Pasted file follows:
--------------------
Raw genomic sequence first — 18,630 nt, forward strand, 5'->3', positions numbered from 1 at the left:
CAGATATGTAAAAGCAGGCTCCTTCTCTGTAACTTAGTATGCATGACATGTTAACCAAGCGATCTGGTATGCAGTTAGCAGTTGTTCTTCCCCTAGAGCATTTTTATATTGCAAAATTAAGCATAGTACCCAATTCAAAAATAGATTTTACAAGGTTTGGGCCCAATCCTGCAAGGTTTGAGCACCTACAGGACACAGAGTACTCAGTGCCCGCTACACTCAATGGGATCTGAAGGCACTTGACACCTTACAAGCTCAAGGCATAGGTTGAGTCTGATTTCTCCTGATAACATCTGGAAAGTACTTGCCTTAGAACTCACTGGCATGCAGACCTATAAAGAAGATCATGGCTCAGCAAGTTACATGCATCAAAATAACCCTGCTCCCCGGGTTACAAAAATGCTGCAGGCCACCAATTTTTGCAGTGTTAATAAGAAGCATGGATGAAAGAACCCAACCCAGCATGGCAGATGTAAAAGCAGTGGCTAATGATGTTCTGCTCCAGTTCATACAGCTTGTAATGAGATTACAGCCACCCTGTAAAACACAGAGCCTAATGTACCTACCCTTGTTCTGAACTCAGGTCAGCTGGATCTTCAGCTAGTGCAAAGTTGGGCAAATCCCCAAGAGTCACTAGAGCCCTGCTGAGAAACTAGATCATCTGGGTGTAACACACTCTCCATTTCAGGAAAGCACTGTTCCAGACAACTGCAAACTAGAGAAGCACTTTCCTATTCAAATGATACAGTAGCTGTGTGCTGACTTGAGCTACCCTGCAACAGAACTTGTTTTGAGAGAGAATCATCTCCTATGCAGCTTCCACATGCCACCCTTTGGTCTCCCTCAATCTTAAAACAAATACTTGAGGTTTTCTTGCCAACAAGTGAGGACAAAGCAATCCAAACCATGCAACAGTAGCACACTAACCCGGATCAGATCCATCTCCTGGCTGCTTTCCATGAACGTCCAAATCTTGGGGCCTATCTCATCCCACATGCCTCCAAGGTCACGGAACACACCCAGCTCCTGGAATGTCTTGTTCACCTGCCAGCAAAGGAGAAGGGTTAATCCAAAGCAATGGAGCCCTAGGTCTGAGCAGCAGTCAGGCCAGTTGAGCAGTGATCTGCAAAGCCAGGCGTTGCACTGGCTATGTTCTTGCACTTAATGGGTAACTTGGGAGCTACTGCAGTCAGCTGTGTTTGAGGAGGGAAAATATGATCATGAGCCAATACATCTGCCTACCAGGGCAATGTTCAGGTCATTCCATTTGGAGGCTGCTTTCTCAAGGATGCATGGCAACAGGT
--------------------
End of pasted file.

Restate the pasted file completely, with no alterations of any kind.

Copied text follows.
Raw genomic sequence first — 18,630 nt, forward strand, 5'->3', positions numbered from 1 at the left:
CAGATATGTAAAAGCAGGCTCCTTCTCTGTAACTTAGTATGCATGACATGTTAACCAAGCGATCTGGTATGCAGTTAGCAGTTGTTCTTCCCCTAGAGCATTTTTATATTGCAAAATTAAGCATAGTACCCAATTCAAAAATAGATTTTACAAGGTTTGGGCCCAATCCTGCAAGGTTTGAGCACCTACAGGACACAGAGTACTCAGTGCCCGCTACACTCAATGGGATCTGAAGGCACTTGACACCTTACAAGCTCAAGGCATAGGTTGAGTCTGATTTCTCCTGATAACATCTGGAAAGTACTTGCCTTAGAACTCACTGGCATGCAGACCTATAAAGAAGATCATGGCTCAGCAAGTTACATGCATCAAAATAACCCTGCTCCCCGGGTTACAAAAATGCTGCAGGCCACCAATTTTTGCAGTGTTAATAAGAAGCATGGATGAAAGAACCCAACCCAGCATGGCAGATGTAAAAGCAGTGGCTAATGATGTTCTGCTCCAGTTCATACAGCTTGTAATGAGATTACAGCCACCCTGTAAAACACAGAGCCTAATGTACCTACCCTTGTTCTGAACTCAGGTCAGCTGGATCTTCAGCTAGTGCAAAGTTGGGCAAATCCCCAAGAGTCACTAGAGCCCTGCTGAGAAACTAGATCATCTGGGTGTAACACACTCTCCATTTCAGGAAAGCACTGTTCCAGACAACTGCAAACTAGAGAAGCACTTTCCTATTCAAATGATACAGTAGCTGTGTGCTGACTTGAGCTACCCTGCAACAGAACTTGTTTTGAGAGAGAATCATCTCCTATGCAGCTTCCACATGCCACCCTTTGGTCTCCCTCAATCTTAAAACAAATACTTGAGGTTTTCTTGCCAACAAGTGAGGACAAAGCAATCCAAACCATGCAACAGTAGCACACTAACCCGGATCAGATCCATCTCCTGGCTGCTTTCCATGAACGTCCAAATCTTGGGGCCTATCTCATCCCACATGCCTCCAAGGTCACGGAACACACCCAGCTCCTGGAATGTCTTGTTCACCTGCCAGCAAAGGAGAAGGGTTAATCCAAAGCAATGGAGCCCTAGGTCTGAGCAGCAGTCAGGCCAGTTGAGCAGTGATCTGCAAAGCCAGGCGTTGCACTGGCTATGTTCTTGCACTTAATGGGTAACTTGGGAGCTACTGCAGTCAGCTGTGTTTGAGGAGGGAAAATATGATCATGAGCCAATACATCTGCCTACCAGGGCAATGTTCAGGTCATTCCATTTGGAGGCTGCTTTCTCAAGGATGCATGGCAACAGGT